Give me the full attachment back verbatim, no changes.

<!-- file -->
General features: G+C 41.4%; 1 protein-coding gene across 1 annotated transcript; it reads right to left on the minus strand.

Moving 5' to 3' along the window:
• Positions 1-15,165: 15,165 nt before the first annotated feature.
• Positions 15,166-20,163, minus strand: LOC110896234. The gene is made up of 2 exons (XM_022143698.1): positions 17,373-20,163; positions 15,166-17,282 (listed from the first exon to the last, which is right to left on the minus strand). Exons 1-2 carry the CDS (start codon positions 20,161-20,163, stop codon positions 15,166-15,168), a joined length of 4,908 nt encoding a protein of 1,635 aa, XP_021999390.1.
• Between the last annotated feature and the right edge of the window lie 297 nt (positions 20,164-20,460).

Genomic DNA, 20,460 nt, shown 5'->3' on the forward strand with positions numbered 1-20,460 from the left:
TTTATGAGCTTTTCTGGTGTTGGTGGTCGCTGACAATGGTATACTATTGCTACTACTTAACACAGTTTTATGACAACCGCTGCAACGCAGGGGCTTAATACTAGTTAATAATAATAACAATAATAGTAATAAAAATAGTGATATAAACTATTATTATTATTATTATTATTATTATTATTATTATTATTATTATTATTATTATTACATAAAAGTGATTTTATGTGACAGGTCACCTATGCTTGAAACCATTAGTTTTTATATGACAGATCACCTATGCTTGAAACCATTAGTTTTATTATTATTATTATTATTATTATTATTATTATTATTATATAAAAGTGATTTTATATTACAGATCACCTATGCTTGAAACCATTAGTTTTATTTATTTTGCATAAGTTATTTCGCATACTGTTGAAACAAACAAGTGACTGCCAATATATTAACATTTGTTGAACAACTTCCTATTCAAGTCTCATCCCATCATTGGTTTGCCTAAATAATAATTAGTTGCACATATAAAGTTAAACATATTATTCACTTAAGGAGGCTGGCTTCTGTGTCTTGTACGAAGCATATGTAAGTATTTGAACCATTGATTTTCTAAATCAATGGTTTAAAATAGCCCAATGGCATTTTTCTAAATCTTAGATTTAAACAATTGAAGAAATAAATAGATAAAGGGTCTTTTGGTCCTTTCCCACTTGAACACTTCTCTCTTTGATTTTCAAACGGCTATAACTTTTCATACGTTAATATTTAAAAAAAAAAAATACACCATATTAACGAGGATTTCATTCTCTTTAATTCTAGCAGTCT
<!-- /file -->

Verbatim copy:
General features: G+C 41.4%; 1 protein-coding gene across 1 annotated transcript; it reads right to left on the minus strand.

Moving 5' to 3' along the window:
• Positions 1-15,165: 15,165 nt before the first annotated feature.
• Positions 15,166-20,163, minus strand: LOC110896234. The gene is made up of 2 exons (XM_022143698.1): positions 17,373-20,163; positions 15,166-17,282 (listed from the first exon to the last, which is right to left on the minus strand). Exons 1-2 carry the CDS (start codon positions 20,161-20,163, stop codon positions 15,166-15,168), a joined length of 4,908 nt encoding a protein of 1,635 aa, XP_021999390.1.
• Between the last annotated feature and the right edge of the window lie 297 nt (positions 20,164-20,460).

Genomic DNA, 20,460 nt, shown 5'->3' on the forward strand with positions numbered 1-20,460 from the left:
TTTATGAGCTTTTCTGGTGTTGGTGGTCGCTGACAATGGTATACTATTGCTACTACTTAACACAGTTTTATGACAACCGCTGCAACGCAGGGGCTTAATACTAGTTAATAATAATAACAATAATAGTAATAAAAATAGTGATATAAACTATTATTATTATTATTATTATTATTATTATTATTATTATTATTATTATTATTATTACATAAAAGTGATTTTATGTGACAGGTCACCTATGCTTGAAACCATTAGTTTTTATATGACAGATCACCTATGCTTGAAACCATTAGTTTTATTATTATTATTATTATTATTATTATTATTATTATTATATAAAAGTGATTTTATATTACAGATCACCTATGCTTGAAACCATTAGTTTTATTTATTTTGCATAAGTTATTTCGCATACTGTTGAAACAAACAAGTGACTGCCAATATATTAACATTTGTTGAACAACTTCCTATTCAAGTCTCATCCCATCATTGGTTTGCCTAAATAATAATTAGTTGCACATATAAAGTTAAACATATTATTCACTTAAGGAGGCTGGCTTCTGTGTCTTGTACGAAGCATATGTAAGTATTTGAACCATTGATTTTCTAAATCAATGGTTTAAAATAGCCCAATGGCATTTTTCTAAATCTTAGATTTAAACAATTGAAGAAATAAATAGATAAAGGGTCTTTTGGTCCTTTCCCACTTGAACACTTCTCTCTTTGATTTTCAAACGGCTATAACTTTTCATACGTTAATATTTAAAAAAAAAAAATACACCATATTAACGAGGATTTCATTCTCTTTAATTCTAGCAGTCT